History of Vizslas:
The Vizsla, or Hungarian pointer, has an ancient history. The dog of the Magyar barbarian tribes that invaded central Europe during the Dark Ages, the Vizsla fulfilled the role of companion and hunter to the Magyar warriors. Early 10th century etchings show a Magyar warrior and a dog resembling a Vizsla. The breed readily was adopted by Hungarian nobility.
The Vizsla breed nearly became extinct after World War I, but was preserved by Vizsla fanciers. In 1945 during World War II, many Hungarians fled the Russian occupation, taking their Vizslas with them. Vizslas re-appeared in the 1950s and the breed was recognized by the American Kennel Club in 1960.
The Vizsla is an active sporting breed, and is an excellent bird hunter as well as a companion.
Vizslas are active dogs, requiring a high level of physical activity, given their hunting history. They don't make good kennel dogs and prefer being with their owners. They're highly intelligent and need activities to keep them occupied to prevent destructive behavior, such as chewing and digging.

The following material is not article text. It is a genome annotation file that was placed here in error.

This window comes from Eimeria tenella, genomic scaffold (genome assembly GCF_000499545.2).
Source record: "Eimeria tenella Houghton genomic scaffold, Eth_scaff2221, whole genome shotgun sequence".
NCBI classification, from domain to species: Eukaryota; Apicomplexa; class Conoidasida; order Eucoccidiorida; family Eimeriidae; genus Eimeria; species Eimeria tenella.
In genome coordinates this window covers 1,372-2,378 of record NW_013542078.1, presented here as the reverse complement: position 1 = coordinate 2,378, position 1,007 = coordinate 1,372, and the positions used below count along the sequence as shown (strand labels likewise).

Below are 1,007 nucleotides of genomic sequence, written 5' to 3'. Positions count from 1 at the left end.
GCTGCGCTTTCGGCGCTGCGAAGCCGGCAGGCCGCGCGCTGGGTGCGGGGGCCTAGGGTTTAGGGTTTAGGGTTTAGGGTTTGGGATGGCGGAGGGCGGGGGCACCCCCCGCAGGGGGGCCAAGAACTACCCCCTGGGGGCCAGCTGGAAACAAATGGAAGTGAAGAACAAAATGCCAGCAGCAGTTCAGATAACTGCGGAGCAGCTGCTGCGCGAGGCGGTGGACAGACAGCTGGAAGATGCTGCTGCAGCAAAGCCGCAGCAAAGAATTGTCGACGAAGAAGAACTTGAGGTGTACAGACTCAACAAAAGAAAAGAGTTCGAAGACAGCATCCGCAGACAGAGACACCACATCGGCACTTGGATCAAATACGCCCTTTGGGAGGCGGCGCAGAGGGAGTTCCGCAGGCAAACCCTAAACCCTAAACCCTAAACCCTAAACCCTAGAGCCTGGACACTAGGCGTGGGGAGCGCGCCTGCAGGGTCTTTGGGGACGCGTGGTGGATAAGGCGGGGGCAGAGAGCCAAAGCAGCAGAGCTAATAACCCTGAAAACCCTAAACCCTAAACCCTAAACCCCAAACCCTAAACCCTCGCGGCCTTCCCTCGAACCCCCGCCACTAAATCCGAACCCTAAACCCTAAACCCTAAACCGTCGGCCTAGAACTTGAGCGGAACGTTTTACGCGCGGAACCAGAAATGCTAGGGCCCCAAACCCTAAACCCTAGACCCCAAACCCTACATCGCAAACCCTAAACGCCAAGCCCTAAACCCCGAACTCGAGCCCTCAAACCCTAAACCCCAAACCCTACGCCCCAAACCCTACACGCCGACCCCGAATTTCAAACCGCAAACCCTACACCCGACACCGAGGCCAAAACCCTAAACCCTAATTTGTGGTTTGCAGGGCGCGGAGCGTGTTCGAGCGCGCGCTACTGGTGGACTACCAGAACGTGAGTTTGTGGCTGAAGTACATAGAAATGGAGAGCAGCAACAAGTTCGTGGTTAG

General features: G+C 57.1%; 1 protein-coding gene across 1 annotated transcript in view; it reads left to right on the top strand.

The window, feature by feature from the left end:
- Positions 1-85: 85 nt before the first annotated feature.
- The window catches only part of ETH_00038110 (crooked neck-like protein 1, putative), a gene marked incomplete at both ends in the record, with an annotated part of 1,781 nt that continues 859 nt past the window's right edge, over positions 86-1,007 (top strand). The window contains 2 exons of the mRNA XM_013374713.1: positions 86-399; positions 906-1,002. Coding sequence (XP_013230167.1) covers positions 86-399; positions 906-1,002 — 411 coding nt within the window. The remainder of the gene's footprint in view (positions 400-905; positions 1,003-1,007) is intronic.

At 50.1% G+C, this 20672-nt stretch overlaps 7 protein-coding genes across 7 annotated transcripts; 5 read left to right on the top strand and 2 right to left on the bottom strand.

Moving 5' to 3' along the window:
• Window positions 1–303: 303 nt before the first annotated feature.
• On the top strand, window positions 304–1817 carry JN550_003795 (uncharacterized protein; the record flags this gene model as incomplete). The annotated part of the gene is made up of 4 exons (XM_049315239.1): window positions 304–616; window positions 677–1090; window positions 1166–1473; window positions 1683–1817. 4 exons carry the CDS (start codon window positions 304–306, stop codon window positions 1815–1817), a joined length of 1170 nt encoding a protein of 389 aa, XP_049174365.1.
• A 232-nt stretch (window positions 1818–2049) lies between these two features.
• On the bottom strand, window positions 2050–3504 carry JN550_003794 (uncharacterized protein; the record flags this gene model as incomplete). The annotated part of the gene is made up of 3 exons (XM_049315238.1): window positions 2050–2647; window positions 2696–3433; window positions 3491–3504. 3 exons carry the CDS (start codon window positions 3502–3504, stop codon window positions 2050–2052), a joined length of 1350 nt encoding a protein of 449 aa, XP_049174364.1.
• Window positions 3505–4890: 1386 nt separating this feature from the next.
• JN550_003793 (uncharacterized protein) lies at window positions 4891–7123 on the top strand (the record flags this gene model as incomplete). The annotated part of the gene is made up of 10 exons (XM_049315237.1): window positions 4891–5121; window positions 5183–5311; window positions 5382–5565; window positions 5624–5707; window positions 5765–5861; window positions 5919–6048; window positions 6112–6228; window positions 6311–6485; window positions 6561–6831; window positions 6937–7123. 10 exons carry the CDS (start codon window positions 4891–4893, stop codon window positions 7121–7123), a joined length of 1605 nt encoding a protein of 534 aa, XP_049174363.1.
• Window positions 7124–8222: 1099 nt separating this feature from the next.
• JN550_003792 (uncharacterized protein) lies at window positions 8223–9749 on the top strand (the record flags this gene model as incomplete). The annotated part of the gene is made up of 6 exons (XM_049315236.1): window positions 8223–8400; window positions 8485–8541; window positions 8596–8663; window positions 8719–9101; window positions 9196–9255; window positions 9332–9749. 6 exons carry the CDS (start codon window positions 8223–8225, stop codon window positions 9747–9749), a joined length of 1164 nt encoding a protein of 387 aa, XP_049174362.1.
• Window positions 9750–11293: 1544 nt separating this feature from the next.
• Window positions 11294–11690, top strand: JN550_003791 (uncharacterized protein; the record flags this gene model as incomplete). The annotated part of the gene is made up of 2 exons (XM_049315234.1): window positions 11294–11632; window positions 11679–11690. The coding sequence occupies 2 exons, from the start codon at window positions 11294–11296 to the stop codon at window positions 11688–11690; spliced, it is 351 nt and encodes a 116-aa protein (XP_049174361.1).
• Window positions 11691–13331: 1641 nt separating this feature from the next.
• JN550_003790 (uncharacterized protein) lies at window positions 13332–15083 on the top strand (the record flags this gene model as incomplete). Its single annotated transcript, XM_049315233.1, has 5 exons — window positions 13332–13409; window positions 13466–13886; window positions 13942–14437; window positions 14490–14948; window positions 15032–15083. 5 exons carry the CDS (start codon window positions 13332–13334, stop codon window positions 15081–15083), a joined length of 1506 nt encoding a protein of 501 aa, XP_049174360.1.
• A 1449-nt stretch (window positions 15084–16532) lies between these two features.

Living With 'Velcro Dogs':
Vizslas need a large amount of interaction with people. They tolerate other dogs and cats well if properly socialized. Other pets, such as rodents, birds and reptiles, should be kept away from Vizslas. Because of their hunting heritage, they are liable to kill such animals.
Vizslas make good watchdogs and generally do not bark excessively. Well-socialized dogs are friendly to strangers, unless threatened. Vizslas may suffer separation anxiety and fear of loud noises from thunderstorms.
Vizslas are ideal for owners who want a medium-sized, active dog for hunting, hiking and other outdoor activities. Vizslas don't do well left alone for long periods.
Vizslas typically live from 10 to 15 years.
Dig into the breed of Toki, the cover dog for this August edition. When Vizslas are given proper training, early socialization and enough daily exercise, they're among the best dog breeds found. They were bred to work in fields, forests or water. Although they're lively, gentle-mannered, affectionate and sensitive, they're also fearless and possess a well-developed protective instinct.